Hawa Dawa: AI for Clean Air in Your City

The Hawa Dawa device measuring air pollution and transmitting data back via the IoT

The growth of cities is a cause for air pollution concerns - but raising awareness about something invisible is a challenge. Hawa Dawa might just change that. 

Autor*in Tristan Rayner, 01.18.18

The growth of cities is a cause for air pollution concerns – but raising awareness about something invisible is a challenge. Hawa Dawa might just change that. 

With low-emission transport and 100 per cent renewables still only a dream in our cities, air pollution – including tiny particulate matter, nitrogen, and ozone – are all a real and hazardous problem. It’s bad for us, our pets, urban wildlife, and it’s bad for the environment. 

In Germany, a host of ministries and institutes continue their work to improve the air quality, particularly in cities. The first step is monitoring and identification of high levels of air-pollution and the types of pollution found. Air quality monitoring stations were distributed throughout Germany to assess the air at various locations. Emerging startups, such as Pocket Lab or Pigeon Air Patrol Plume Labs, have dedicated themselves to the issue of air quality improvement, and show encouraging signs.

The monitoring stations provide some information, but the data is not yet comprehensive enough. At times, the quality of the air significantly differs from adjacent streets and blocks, often raising more questions than answers. 

Munich startup Hawa Dawa has set itself the goal of closing this data gap, utilising artificial intelligence and the Internet of Things in an innovative package.

Hawa Dawa – how does it work?

Karim Tarraf, the founder of Hawa Dawa, has particular interest in this area, growing up in Cairo and seeing first-hand the the consequences of bad air for people and the environment from his homeland. The project was first established during the 2016 hackathon THINK.MAKE.START, where a team of five students first developed a prototype mobile measuring device to measure the air quality in various parts of a city – much like the idea of ​​Pocket Lab.

The result is what the project team calls “Hawa Dawa”, which means “air medicine” or “air purity” in common languages ​​such as Persian, Arabic or Swahili. Since that humble hackathon beginning, Hawa Dawa has won a significant number of incubator programs and innovation awards, with the project rapidly evolving.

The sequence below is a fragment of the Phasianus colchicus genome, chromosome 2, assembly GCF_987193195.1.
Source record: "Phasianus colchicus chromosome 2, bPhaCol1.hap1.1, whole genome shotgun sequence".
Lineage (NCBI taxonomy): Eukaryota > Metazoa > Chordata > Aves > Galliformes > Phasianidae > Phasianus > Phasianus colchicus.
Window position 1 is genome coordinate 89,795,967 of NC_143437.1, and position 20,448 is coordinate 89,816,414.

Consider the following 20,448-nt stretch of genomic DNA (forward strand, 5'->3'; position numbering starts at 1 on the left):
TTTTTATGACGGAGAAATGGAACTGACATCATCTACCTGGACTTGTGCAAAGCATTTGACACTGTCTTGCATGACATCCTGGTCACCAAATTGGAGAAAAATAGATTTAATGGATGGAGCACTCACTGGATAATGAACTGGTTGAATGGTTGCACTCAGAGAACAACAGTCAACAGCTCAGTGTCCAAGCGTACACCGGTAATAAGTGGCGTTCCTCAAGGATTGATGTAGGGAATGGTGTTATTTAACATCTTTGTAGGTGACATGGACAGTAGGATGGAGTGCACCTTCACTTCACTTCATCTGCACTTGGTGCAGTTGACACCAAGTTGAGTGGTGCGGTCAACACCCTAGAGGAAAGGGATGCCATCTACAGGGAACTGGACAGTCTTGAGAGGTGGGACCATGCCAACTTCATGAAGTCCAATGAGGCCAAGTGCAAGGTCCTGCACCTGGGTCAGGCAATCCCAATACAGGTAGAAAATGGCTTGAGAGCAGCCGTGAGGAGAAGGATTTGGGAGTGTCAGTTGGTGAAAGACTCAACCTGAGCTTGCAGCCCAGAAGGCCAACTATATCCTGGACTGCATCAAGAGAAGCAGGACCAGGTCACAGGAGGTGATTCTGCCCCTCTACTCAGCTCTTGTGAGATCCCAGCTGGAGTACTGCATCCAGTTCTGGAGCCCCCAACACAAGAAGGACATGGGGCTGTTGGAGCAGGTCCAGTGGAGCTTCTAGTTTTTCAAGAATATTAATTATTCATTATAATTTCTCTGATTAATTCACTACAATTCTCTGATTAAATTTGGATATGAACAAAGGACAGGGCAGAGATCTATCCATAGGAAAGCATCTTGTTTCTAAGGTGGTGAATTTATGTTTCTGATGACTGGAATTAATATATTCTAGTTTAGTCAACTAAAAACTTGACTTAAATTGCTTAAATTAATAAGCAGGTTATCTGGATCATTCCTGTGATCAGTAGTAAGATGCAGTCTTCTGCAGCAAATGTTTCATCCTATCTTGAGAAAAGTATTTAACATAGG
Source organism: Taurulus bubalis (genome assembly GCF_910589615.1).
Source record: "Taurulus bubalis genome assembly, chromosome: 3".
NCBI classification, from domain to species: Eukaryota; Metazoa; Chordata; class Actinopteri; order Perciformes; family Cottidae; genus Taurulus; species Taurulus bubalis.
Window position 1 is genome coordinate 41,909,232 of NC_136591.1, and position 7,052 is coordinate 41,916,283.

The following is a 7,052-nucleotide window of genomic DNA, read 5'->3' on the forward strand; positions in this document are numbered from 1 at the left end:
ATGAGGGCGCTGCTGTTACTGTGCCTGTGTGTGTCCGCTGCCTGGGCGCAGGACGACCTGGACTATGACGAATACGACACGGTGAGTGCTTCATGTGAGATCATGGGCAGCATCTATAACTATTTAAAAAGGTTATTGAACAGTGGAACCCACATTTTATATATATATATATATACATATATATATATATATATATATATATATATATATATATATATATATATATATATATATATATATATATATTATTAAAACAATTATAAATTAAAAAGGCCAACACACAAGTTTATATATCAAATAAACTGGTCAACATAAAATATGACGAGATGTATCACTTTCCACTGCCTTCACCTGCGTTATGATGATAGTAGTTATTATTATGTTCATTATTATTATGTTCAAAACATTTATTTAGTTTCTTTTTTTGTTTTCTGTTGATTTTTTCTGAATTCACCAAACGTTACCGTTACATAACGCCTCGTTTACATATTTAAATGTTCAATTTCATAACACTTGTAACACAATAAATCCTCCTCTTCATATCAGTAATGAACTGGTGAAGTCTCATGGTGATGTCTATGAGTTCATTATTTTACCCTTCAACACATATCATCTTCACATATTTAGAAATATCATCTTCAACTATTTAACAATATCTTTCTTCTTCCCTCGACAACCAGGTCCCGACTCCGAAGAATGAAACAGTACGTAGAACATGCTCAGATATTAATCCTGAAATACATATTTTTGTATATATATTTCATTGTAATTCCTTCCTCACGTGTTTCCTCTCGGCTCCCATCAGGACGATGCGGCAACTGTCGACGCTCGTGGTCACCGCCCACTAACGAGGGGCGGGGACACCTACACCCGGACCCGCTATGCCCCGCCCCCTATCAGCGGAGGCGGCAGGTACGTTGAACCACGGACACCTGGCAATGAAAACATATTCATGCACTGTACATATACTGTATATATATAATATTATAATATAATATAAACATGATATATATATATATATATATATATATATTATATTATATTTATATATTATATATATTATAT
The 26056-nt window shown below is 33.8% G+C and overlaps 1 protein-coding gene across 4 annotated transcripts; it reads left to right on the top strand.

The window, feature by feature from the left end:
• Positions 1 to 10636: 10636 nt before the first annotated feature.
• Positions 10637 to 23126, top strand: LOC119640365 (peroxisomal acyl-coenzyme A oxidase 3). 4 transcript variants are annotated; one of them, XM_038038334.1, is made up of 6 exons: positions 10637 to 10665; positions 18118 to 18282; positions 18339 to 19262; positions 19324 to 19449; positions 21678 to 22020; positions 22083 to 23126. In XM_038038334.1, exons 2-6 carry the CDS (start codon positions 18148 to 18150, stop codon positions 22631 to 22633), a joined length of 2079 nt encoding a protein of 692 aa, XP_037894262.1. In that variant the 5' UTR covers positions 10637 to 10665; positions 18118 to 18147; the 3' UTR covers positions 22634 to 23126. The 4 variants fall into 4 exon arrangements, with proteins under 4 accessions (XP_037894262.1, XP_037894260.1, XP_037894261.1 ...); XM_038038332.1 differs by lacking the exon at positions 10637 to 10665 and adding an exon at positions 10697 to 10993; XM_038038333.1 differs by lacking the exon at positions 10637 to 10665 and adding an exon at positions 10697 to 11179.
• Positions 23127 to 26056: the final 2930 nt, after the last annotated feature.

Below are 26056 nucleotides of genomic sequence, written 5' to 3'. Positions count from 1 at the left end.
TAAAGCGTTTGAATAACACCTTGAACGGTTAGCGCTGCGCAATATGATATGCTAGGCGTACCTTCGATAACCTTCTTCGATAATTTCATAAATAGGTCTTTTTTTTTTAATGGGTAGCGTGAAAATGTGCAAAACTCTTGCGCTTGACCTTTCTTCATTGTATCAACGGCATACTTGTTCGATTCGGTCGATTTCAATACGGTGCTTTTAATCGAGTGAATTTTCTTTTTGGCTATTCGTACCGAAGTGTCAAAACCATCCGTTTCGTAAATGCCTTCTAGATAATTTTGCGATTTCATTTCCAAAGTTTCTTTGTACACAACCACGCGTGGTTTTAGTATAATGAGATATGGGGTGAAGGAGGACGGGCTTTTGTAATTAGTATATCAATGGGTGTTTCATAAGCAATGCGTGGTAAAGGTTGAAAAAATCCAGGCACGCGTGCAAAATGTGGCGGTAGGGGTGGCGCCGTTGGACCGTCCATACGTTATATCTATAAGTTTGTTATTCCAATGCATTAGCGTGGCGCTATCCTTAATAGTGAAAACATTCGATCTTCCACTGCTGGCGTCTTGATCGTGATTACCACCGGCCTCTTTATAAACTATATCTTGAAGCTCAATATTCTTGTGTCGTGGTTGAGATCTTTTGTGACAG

Data from the device has shown that for meaningful results to be generated for air quality alone, other factors, such as traffic and weather, need to be taken into account when assessing air data. The mobile measuring device is in constant development and is connected via IoT with Hawa Dawa software, which also compares real-time weather and traffic data. The software, which uses artificial intelligence, is constantly learning from the compilation of data, allowing it to make predictions and simulate data for areas where sensors are not installed.  

The device is available for anyone to purchase, along with industry and government, with the data collated into a nationwide air quality map available to anyone to see real-time pollution. And all from a relatively inexpensive device.

Why is it important?

With the help of accurate and validated data, it’s then possible to ascertain in which areas the air is particularly polluted and why.

This leads to decisions that can improve air quality in both the short and long term: such as reducing traffic flow in certain zones, or requiring local industry to install additional filters or alter some patterns of work. In the longer-term, infrastructure can be adapted based on the data and targerts.  

Innovative ideas such as the construction of a smog-eating CityTree can also make sense.

And it’s useful for studying climate and reducing harm too – as substances such as methane, ozone, soot or nitrogen oxides are highly damaging greenhouse gases, albeit with shorter atmospheric lifetimes than CO2. A reduction of pollutants is therefore not just healthier, but also an effective and direct measure to protect the climate. 

CTO Jannai Flaschberger explains more about the project in this video:

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